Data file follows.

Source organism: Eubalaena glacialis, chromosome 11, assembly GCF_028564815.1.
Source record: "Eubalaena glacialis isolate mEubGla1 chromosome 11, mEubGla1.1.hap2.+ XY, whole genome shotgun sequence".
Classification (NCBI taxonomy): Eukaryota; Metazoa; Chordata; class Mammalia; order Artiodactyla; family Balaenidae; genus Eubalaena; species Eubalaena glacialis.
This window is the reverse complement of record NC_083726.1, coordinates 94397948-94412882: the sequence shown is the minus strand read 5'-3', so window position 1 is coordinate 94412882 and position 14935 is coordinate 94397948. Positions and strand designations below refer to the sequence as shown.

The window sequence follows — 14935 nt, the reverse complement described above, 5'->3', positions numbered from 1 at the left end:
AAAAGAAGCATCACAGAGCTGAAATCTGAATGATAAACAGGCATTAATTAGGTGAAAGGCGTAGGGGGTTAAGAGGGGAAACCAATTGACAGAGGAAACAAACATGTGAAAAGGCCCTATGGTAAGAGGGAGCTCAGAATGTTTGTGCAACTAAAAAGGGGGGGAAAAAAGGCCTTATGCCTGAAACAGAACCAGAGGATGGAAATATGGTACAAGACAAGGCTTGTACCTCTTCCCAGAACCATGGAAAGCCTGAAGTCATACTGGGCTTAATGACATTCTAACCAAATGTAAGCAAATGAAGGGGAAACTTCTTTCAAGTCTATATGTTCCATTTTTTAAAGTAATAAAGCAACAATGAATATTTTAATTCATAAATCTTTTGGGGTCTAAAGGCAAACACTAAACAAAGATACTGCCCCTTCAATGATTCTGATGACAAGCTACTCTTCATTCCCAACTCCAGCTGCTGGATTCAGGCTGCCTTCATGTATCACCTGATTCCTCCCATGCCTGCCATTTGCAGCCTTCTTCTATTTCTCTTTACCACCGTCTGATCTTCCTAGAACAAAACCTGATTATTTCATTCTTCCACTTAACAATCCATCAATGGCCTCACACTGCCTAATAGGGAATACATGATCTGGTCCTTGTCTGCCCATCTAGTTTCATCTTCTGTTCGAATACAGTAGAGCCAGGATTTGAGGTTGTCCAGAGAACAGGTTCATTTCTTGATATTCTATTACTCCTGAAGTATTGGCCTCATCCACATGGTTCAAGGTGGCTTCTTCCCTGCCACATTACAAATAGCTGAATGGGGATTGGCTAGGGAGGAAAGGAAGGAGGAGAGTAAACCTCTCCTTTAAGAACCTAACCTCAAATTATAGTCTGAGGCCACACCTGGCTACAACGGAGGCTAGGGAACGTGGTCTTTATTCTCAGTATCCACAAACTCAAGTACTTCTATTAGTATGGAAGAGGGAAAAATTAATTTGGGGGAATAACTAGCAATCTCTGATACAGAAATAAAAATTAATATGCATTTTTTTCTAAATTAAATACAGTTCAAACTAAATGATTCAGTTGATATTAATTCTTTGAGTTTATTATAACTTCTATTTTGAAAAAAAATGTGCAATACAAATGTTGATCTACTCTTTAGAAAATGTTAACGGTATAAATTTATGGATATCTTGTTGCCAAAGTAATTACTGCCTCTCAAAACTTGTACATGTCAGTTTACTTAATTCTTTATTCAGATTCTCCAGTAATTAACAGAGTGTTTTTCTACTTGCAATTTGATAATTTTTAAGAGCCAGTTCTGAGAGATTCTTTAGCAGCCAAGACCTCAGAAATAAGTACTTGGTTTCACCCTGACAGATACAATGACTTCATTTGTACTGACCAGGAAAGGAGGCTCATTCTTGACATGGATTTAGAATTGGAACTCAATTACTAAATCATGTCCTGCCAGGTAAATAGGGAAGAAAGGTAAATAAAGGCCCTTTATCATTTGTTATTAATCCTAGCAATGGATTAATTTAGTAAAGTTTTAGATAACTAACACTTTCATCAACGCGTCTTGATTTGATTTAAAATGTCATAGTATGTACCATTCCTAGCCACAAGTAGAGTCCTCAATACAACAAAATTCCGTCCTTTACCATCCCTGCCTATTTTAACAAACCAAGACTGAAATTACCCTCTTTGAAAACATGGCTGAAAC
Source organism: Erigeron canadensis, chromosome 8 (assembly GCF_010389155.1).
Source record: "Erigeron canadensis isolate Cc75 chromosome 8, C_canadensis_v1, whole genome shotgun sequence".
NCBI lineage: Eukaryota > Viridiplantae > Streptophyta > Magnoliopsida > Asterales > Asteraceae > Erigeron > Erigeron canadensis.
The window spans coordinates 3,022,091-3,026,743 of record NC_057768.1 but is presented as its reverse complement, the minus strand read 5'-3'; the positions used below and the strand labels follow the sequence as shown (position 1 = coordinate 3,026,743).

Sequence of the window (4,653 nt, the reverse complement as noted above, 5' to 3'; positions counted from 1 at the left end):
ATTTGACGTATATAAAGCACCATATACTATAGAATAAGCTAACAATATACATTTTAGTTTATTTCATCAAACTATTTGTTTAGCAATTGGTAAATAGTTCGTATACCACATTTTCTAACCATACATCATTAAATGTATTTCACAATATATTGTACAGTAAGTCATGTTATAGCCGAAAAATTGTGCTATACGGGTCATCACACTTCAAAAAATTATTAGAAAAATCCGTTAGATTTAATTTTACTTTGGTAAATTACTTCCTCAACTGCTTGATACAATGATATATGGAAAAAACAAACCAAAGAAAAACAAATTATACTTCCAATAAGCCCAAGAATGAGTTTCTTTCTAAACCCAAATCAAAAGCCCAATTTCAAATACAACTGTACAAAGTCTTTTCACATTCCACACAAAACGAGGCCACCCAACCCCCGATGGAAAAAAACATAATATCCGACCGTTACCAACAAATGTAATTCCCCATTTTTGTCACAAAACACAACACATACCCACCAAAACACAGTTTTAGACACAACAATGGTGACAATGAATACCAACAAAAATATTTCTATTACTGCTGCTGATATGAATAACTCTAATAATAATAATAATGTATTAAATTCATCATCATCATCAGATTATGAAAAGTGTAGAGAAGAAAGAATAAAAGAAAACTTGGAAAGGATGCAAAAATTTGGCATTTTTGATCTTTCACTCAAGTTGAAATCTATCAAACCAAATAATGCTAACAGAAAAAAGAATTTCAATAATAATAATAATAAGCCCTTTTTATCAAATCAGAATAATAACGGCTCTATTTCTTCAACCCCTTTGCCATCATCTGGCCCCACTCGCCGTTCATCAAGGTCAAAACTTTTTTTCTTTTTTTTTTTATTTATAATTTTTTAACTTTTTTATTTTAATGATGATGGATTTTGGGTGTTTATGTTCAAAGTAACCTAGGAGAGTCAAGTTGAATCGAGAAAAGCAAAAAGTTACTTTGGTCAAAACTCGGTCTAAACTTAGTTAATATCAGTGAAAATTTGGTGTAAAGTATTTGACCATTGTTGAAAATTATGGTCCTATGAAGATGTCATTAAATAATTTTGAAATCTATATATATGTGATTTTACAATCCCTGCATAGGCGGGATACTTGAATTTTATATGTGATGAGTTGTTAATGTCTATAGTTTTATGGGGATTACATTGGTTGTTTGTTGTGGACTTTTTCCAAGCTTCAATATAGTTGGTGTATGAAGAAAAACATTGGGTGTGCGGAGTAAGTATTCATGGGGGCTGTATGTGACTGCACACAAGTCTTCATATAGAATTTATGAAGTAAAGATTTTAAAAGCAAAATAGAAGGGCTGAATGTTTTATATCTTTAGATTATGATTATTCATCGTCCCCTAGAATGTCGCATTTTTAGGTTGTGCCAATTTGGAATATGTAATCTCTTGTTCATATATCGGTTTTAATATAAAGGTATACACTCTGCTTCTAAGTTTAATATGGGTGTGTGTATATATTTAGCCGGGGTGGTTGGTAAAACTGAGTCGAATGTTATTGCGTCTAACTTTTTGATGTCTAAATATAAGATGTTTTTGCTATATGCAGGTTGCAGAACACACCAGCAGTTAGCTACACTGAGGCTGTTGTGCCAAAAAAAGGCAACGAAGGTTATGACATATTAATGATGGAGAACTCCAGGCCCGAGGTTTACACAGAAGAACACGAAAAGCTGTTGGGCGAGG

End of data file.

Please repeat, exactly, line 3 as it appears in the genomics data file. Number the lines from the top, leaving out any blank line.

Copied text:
Classification (NCBI taxonomy): Eukaryota; Metazoa; Chordata; class Mammalia; order Artiodactyla; family Balaenidae; genus Eubalaena; species Eubalaena glacialis.